VMware ESX is an excellent platform for deploying Java applications. Many customers use it to support Java applications from the desktop to business-critical enterprise servers. However, we haven’t published any results recently highlighting the excellent performance of Java applications on VMware ESX. As a first step at remedying this situation, we compared native and virtualized
performance using SPECjvm2008. This workload is a benchmark suite containing several real-life applications and benchmarks focusing on core java functionality. The results demonstrate that Java applications run on VMware vSphere at greater than 94% of native performance over a range of VM sizes. This is up to a 9% improvement over VMware ESX 3.5, which already runs this workload at close to or better than 90% of native performance.
We ran SPECjvm2008 on Red Hat Enterprise Server 5 Update 3 using the latest JVM from Sun Microsystems, JRE 1.6 Update 13. Tests were conducted with both 32-bit and 64-bit versions of the OS and JVM. An HP DL380G5 equipped with two quad-core Intel Xeon X5460 (Harpertown) processors running at 3.16GHz was used. This server had 32GB of memory. For native runs using less than the full number of available CPU cores, we used the kernel boot parameter maxcpus= to limit the OS to a given
number of cores. We also used the kernel boot parameter mem= to limit the memory to 16GB in all 64-bit runs. The
runs on VMware vSphere 4.0 and VMware ESX 3.5 Update 4 were done in virtual machines (VMs) using the stated number of virtual CPU s and 16GB of memory.
The runs of SPECjvm2008 were all base runs, meaning that no Java tuning parameters were used. All SPECjvm2008 results are required to include a base run. Unfortunately, the default heap size of the Sun JVM in the 1 CPU case is not large enough to run the SPECjvm2008 workload. As a result, we were not able to generate 1 CPU results which would be compliant with the run-rules for SPECjvm2008. We did generate native and vSphere 4.0 results for 2, 4, and 8 CPUs, and ESX 3.5 results for 2 and 4 CPUs.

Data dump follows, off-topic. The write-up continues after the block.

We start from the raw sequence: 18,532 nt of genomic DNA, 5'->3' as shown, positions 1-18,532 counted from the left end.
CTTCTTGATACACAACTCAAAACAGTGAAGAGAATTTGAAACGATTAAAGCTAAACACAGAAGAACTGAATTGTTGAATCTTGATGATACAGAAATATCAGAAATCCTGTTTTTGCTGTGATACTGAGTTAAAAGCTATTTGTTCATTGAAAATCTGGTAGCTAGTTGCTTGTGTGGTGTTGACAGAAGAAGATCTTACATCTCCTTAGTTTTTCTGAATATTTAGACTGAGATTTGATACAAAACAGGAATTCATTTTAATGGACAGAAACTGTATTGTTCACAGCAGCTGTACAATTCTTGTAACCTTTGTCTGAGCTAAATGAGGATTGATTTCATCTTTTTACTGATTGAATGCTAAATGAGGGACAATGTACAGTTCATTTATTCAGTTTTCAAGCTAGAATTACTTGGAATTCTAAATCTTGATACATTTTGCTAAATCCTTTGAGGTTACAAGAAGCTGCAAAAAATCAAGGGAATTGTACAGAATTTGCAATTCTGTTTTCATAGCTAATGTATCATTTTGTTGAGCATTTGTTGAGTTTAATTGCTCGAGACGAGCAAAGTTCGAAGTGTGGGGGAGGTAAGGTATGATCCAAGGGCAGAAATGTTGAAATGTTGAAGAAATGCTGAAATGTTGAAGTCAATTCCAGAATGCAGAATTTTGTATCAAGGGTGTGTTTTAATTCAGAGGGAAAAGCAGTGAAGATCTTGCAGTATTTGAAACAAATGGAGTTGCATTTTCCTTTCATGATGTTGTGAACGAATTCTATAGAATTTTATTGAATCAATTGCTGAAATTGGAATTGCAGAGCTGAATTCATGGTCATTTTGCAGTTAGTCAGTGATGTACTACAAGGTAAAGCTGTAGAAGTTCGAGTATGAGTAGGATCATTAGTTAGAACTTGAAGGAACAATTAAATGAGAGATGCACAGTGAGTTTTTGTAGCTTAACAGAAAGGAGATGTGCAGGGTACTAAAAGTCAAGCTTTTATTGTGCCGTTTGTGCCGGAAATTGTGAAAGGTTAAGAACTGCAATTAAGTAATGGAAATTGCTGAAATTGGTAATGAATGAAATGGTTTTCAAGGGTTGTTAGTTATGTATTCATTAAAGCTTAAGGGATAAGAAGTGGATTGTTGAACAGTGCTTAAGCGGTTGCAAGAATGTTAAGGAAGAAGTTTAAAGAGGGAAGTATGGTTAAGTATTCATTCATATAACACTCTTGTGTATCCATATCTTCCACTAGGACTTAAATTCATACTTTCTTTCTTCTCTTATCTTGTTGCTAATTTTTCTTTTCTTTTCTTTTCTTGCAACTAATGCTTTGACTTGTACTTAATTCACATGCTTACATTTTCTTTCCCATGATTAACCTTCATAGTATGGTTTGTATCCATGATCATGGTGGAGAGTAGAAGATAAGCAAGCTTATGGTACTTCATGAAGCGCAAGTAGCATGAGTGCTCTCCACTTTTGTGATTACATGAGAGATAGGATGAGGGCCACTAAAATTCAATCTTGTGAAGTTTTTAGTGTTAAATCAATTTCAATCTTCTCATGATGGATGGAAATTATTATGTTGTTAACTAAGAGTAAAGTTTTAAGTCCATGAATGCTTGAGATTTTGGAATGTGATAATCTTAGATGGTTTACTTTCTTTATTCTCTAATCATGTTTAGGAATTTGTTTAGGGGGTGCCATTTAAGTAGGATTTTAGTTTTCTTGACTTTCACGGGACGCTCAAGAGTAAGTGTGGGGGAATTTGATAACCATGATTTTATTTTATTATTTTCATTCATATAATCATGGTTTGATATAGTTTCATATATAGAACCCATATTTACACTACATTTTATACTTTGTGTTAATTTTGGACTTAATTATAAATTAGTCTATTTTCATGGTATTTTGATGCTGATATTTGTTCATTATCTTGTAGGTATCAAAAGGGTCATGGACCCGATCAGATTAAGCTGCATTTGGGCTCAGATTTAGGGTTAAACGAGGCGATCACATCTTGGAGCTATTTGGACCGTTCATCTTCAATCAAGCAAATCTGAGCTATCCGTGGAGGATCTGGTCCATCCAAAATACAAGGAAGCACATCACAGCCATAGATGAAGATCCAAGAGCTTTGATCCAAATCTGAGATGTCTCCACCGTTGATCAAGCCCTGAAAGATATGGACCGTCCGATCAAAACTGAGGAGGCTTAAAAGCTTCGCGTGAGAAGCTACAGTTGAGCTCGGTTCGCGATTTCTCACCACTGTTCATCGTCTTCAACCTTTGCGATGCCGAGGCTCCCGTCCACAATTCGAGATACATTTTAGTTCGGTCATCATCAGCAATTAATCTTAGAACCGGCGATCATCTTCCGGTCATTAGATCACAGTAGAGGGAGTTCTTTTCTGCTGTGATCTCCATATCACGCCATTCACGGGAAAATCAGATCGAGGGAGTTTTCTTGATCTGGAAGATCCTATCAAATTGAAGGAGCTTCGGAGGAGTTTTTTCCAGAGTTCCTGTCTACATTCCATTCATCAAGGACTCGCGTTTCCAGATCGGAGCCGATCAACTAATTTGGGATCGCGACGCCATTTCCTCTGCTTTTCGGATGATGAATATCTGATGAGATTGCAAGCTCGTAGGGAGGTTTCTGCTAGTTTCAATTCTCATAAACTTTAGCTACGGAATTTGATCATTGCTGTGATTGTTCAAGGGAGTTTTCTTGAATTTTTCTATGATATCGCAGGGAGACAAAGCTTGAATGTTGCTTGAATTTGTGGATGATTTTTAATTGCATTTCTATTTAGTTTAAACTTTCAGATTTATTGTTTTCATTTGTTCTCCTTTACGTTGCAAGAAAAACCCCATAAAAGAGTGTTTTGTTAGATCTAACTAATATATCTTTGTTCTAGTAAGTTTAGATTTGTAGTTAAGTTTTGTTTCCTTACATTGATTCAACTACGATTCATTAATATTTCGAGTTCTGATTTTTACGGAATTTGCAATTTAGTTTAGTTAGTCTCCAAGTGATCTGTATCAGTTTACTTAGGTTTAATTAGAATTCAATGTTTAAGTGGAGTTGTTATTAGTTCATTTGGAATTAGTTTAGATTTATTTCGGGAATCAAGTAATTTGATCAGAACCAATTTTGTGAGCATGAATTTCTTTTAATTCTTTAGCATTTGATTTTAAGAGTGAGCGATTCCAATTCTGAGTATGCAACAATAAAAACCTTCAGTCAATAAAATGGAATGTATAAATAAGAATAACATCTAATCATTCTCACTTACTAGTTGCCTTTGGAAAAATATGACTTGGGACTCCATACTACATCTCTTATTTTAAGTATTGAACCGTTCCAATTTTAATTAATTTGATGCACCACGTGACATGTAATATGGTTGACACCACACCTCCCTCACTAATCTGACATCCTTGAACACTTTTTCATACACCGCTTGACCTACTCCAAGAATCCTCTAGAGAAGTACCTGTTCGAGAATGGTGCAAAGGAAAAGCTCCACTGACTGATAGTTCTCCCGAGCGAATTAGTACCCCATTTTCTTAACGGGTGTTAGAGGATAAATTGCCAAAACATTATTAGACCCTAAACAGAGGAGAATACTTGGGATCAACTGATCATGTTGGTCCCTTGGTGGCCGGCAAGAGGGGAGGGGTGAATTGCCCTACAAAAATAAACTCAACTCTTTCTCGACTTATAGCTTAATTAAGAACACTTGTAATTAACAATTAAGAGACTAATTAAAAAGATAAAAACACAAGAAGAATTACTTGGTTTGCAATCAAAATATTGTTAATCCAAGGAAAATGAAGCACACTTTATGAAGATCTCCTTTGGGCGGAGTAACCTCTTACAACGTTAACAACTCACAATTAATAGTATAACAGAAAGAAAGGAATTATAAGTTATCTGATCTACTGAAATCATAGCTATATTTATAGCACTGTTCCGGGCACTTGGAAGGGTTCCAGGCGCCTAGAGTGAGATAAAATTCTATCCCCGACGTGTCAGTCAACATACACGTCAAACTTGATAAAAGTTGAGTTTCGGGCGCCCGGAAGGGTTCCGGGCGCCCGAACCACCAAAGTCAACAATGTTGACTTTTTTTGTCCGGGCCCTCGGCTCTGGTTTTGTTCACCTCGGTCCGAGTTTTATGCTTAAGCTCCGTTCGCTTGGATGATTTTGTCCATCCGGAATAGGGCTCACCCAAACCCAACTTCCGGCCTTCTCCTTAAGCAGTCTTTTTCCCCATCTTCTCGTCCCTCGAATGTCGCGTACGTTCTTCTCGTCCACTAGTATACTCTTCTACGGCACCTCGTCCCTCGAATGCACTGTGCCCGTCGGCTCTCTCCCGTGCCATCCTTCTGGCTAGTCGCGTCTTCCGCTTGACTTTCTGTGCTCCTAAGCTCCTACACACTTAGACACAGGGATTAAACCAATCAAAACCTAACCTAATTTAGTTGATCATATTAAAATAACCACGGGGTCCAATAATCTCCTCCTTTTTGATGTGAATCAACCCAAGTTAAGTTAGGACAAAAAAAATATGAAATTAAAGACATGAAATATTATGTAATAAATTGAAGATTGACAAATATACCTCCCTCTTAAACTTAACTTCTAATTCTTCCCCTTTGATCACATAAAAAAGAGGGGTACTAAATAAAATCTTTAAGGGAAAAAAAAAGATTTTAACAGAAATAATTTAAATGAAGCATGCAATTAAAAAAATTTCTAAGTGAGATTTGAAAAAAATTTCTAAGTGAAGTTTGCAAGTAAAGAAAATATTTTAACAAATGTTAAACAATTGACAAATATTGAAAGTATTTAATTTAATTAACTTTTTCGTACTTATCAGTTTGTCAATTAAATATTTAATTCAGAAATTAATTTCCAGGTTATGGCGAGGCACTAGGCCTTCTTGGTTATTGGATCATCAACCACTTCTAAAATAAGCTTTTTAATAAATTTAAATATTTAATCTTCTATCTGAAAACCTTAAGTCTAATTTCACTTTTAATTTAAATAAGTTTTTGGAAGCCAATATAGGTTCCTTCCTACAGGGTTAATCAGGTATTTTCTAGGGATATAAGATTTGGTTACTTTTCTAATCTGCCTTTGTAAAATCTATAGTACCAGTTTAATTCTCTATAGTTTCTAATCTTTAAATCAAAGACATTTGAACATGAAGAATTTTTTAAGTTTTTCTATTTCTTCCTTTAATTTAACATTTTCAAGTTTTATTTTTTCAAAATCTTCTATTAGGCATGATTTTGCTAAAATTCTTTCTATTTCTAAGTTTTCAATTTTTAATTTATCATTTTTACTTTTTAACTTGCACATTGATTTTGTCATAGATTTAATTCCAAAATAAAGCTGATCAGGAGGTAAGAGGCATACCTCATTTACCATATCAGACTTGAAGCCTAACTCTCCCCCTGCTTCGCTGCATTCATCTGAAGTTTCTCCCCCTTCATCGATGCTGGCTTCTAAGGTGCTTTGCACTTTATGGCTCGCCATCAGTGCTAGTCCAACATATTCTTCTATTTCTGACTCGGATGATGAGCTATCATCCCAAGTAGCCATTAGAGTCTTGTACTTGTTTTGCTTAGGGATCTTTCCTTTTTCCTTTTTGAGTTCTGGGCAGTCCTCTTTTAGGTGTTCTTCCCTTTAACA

Figure 1 shows the SPECjvm2008 results for the native, VMware vSphere 4.0, and VMware ESX 3.5 cases. Figure 2 presents the same results normalized to the native result for that server and CPU count. These results show that VMs running on VMware vSphere 4.0 perform at greater than 95% of native on this benchmark at all VM sizes. Even with 8 vCPUs running on a server with only 8 physical cores, the vSphere 4.0 VM achieves 99% of native performance. The VMware ESX 3.5 VMs ran at close to or greater than 90% of native, which is still excellent for a virtualized environment. However, for 64-bit VMs, vSphere 4.0 gives a performance improvement over ESX 3.5U4 of 9% in the 4 vCPU case, and about 3% in the 2 vCPU case.
Figure 1 SPECjvm2008 on 8-Core Intel Harpertown Server
Figure 2 SPECjvm2008 performance relative to native
In order to check the native results, we compared the 8-Core Harpertown result using the 64-bit OS and JVM to the closest published result. There is no directly comparable result, but there is a result generated by Sun on a 16-Core Intel Tigerton Server.
The Tigerton is architecturally similar to the Harpertown, but the Harpertown has a larger L2 cache. The Sun 16-core Tigerton result, using Solaris 10, a special performance build of the Sun JVM (1.6.0_06p), and 64GB of memory, achieved 260 SPECjvm2008
ops/m. Our native result on the 8-core Harpertown with 16GB of memory was 145 SPECjvm2008 ops/m. A native run on the Harpertown with 32GB and using the Sun 1.6.0_06p JVM achieved 174 SPECjvm2008 ops/m. This is well more than half of the Tigerton result, and indicates that our native configuration is producing reasonable results.
Figure 3 shows the scaling of the results as we move from 2 to 4 and 8 CPUs for the 64-bit case. The scaling is essentially the same for 32-bit. The results are normalized to the 2 CPU results on the same platform. These results show that VMware vSphere 4.0 scales as well as or better than native for this workload. VMware ESX 3.5 scaling is just slightly below native.
Figure 3 SPECjvm2008 Scaling from 2 CPUs
The SPECjvm2008 results presented here show that core Java functionality runs extremely well on VMware vSphere 4.0 and VMware ESX 3.5. No special tuning was required to get results that are remarkably close to native performance. We hope to soon produce additional results to demonstrate that this excellent performance extends to multi-tier Java Enterprise Edition applications as well. For comments or questions, please join us in the VMware Performance Community at this thread: http://communities.vmware.com/message/1262696